Tuesday, June 5, 2012

Miunderstanding Nietzsche

Nietzsche is very widely misunderstood about some of his central viewpoints. He's associated with Schopenhauer's pessimistic (depressed) outlook, and not without reason. One of his early works is an admiring take on Schopenhauer. But he rejected that pessimism outlook in the most emphatic way imaginable, even while suffering health problems which might have left many people very depressed.

Another reason why Nietzsche is often misunderstood is because his most popular book, Also Sprach Zarathustra,is written entirely in mostly-cryptic verse, and people have tended to see whatever they want to see in it, the way children see duckies and horsies in puffy white clouds. (He wrote once, in reference to Wagner,that artists often don't know what they themselves do best, because they're too vain to see their own work for what it is. I think this ironically applies to Nietzsche himself. He called Zarathustra his best book. I think his best work is his prose, especially when he's being very direct.)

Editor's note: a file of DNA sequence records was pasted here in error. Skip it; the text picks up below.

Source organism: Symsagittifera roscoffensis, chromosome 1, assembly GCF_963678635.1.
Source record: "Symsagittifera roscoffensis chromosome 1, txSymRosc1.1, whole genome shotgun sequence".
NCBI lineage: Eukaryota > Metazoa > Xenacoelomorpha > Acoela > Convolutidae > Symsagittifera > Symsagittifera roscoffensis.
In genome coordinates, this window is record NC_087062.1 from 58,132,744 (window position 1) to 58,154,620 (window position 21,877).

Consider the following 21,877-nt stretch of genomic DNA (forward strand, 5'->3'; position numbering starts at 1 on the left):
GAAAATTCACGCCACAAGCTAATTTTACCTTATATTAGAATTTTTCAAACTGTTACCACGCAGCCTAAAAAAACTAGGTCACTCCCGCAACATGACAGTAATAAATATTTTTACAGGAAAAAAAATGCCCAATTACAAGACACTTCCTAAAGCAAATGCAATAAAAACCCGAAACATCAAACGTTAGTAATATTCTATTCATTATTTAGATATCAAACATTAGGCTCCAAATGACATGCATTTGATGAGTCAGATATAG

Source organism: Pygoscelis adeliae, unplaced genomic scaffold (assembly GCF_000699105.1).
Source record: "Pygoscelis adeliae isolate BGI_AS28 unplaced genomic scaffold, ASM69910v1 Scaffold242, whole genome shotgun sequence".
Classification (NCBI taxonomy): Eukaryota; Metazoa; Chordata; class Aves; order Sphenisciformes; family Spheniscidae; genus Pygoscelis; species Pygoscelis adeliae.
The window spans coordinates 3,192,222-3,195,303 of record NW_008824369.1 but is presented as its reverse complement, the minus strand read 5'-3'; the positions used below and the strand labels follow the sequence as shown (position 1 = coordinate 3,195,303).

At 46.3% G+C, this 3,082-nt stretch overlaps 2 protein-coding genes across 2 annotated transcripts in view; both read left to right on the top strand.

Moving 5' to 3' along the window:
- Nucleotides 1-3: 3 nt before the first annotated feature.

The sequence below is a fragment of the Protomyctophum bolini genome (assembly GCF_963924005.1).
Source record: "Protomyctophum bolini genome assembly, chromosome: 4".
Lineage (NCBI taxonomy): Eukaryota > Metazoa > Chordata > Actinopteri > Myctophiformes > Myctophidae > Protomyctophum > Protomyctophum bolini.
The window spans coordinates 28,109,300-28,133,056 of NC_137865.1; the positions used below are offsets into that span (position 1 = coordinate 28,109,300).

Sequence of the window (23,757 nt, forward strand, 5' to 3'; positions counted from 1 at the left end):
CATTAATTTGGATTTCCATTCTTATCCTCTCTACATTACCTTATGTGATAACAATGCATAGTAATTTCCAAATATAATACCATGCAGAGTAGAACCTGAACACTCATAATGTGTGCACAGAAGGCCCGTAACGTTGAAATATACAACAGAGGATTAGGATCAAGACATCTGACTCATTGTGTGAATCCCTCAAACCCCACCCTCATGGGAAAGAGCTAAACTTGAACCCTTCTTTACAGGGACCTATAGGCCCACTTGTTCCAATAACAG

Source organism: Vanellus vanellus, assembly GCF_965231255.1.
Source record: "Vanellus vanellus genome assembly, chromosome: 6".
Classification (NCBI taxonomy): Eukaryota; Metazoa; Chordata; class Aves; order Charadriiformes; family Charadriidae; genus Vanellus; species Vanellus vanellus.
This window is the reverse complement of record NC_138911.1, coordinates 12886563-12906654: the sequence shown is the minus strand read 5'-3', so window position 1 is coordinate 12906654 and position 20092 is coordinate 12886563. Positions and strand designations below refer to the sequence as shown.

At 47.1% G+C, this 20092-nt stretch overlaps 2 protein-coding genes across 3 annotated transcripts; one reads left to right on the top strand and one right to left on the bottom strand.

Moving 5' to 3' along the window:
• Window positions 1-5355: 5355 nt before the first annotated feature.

Then there's the perception that Nietzsche was antisemitic. Not true. However, his brother-in-law led an antisemitic political movement, and his sister did all she could to associate his name with that movement, despite his vehement objections. Also, Richard Wagner, Nietzsche's mentor for a while, to whom Die Geburt der Tragödieis downright gushingly dedicated, was antisemitic -- or, in Nietzsche's account of things, let himself be associated with anti-semites. (Whom Nietzsche referred to as the lowest of the low. How much more clear could he have been?) (And Schopenhauer was antisemitic too.)

It's true that Nietzsche was stupidly sexist, though. In his published works, whenever he mentions women, that brilliant mind just gets shut off. He rarely mentions any individual women, just refers to "die Frau" as such, or, oftener, "das Weib," which is a slightly less respectful way of referring to women. After knowing only his philosophical works, it was quite a surprise for me to read some of his lettersand find him writing to and about individual women in a civilized and friendly way. (Even more surprising that they wrote back, if they'd read his books. He must have been very charming indeed.)

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